I don’t like this idea; the idea of going to a place to see what you already know of it.
Or of going somewhere simply to eat; gorging on its authenticity.
So, in Sicily I paid very particular attention to avoiding these things; and to let the island be a blank slate for me.
I love people, food, nature and culture, but if you wander through a place without preconceptions or expectations, you will run into all of those things in unexpected doses.
When I travel, I am carrying a large format camera, a digital camera, and a sketchbook, which is also where I jot down notes from conversations.
So, I guess you could say that what attracts me about a place is the same as the blank sketchbook at the beginning of the trip.
What am I going to fill it with?
Not knowing the answer to that question is at the very heart of travel.
5. What is your travel gear of choice?
The daypack is essential to my success in traveling.
It is the only thing I always have with me. In Sicily, I didn’t rent a car and so I was on foot the entire time.
I literally relied on that daypack for everything – my food, my clothing, my water, my cameras and my sketchbook. Every detail in a backpack is very important.
I have always preferred to use climbing packs, because they tend to be made of this rigid material and have few extra pockets.
This is perfect for someone who needs to constantly repack a pack with different camera items. Right now, I travel with the Hueco 34 Climbing Pack by Mountain Hardwear.
It has these perfect side straps where I carry my tripod and snake-stick; and the rigidity of the material makes it easy for me to configure my gear differently each day.
6. Can you give 5 tips for the starting-out traveller photographer?
We live in an age where we are encouraged to share our travel experiences through photography.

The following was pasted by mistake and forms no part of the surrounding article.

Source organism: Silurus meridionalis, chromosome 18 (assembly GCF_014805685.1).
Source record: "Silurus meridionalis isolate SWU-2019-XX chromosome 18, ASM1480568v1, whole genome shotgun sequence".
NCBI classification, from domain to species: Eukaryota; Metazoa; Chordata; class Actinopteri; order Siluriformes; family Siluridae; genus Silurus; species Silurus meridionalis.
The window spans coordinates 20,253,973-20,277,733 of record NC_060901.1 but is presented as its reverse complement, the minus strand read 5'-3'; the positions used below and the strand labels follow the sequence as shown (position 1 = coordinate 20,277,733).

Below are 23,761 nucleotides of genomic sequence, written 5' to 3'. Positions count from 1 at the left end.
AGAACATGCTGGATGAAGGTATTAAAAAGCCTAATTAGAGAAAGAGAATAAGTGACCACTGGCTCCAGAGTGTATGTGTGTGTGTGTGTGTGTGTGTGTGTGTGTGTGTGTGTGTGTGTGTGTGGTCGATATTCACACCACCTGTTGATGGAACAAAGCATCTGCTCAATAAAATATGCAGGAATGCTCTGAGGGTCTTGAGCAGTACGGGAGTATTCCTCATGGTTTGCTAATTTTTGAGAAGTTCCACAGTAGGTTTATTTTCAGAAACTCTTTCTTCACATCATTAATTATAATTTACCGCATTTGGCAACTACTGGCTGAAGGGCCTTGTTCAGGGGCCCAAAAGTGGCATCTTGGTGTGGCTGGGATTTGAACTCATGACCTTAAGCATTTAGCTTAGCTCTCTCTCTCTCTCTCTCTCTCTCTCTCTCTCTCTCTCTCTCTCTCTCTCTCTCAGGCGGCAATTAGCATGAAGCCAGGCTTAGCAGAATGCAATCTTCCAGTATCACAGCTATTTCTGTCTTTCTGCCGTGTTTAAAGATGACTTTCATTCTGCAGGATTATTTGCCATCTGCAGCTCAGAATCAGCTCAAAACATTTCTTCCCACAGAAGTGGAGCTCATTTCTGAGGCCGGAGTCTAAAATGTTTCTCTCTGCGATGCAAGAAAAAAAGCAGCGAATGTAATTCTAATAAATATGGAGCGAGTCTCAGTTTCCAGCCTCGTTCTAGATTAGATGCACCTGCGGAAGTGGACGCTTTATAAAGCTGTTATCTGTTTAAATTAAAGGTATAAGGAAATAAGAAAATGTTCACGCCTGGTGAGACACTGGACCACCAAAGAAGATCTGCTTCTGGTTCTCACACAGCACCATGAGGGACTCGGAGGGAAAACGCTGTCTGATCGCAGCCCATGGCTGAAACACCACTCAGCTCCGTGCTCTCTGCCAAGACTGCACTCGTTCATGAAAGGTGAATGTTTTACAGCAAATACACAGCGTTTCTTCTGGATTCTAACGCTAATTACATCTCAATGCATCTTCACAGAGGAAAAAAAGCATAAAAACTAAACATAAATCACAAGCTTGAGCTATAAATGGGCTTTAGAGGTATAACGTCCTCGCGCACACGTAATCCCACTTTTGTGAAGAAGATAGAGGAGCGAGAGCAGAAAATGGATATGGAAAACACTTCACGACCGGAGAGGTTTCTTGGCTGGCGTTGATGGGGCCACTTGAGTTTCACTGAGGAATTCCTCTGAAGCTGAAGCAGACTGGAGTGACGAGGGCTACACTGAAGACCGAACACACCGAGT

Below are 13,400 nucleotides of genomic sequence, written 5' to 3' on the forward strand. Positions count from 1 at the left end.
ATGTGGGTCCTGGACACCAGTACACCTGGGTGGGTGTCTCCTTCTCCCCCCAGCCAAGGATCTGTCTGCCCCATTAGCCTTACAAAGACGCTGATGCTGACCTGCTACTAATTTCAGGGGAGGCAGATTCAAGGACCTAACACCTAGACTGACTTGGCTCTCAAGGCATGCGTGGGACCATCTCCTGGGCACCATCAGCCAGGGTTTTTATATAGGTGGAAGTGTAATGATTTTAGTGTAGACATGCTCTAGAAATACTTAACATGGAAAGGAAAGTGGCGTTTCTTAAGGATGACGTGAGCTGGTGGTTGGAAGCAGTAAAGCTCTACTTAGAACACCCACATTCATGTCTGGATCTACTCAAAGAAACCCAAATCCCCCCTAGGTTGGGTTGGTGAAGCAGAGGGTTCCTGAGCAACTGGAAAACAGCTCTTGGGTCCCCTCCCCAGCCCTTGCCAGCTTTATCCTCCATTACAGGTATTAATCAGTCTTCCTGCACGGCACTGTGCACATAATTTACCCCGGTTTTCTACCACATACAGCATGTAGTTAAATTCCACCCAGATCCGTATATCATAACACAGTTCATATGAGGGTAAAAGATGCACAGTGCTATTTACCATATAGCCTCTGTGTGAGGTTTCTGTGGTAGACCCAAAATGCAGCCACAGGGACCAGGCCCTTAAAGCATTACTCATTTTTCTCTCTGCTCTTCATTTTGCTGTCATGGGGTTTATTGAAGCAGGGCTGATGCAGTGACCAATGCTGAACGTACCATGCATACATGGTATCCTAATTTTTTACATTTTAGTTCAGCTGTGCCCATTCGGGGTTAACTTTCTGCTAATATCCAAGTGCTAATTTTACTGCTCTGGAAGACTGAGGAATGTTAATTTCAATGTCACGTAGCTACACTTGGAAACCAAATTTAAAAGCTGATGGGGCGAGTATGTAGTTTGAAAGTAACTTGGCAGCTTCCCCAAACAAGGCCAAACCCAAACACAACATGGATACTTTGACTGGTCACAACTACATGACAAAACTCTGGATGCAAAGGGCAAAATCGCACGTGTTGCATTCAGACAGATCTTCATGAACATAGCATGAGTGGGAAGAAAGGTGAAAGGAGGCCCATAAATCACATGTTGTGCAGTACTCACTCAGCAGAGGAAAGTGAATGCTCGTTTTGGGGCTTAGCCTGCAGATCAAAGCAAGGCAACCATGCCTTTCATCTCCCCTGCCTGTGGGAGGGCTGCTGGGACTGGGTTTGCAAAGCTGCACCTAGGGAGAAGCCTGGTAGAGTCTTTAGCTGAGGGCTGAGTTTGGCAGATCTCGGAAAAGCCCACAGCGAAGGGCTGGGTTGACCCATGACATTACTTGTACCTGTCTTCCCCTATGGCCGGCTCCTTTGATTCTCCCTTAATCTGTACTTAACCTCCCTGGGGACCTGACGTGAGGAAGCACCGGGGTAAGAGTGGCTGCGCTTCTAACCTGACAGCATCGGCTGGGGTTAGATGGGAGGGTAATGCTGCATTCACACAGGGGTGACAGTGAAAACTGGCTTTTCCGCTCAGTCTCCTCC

Through Instagram, Facebook and all these other social media, there is this way that our culture is training us to think about how to record our travel experiences.
It’s a little sad when I find my fellow travelers spending so much travel time capturing something that will do well on Instagram.
Sometimes, my six year old son will come up to my office, sit down on the floor and thumb through my old Moleskine journals.
He’ll ask me questions and try to read some of my entries. The ink in these journals hasn’t faded, and so when we page through them, it brings back all these memories of my travel as if I had just returned.
The advice here is to forget those likes on Facebook, and to record something that is permanent, whether through a travel sketch, jotting down notes about a conversation, or a well executed photograph.
When we travel, we are discovering something about our world and about ourselves. Here are five tips for anyone to record their travels in a more lasting way.
- Put that camera away; use it sparingly. Most photography takes place in your head. Observe the light. Be willing to wait for the light to change or the action to change. Construct your shot.
- Don’t try to emulate that great beach shot. Find something personal and when you know you have a really interesting shot, spend a long time it, make it yours.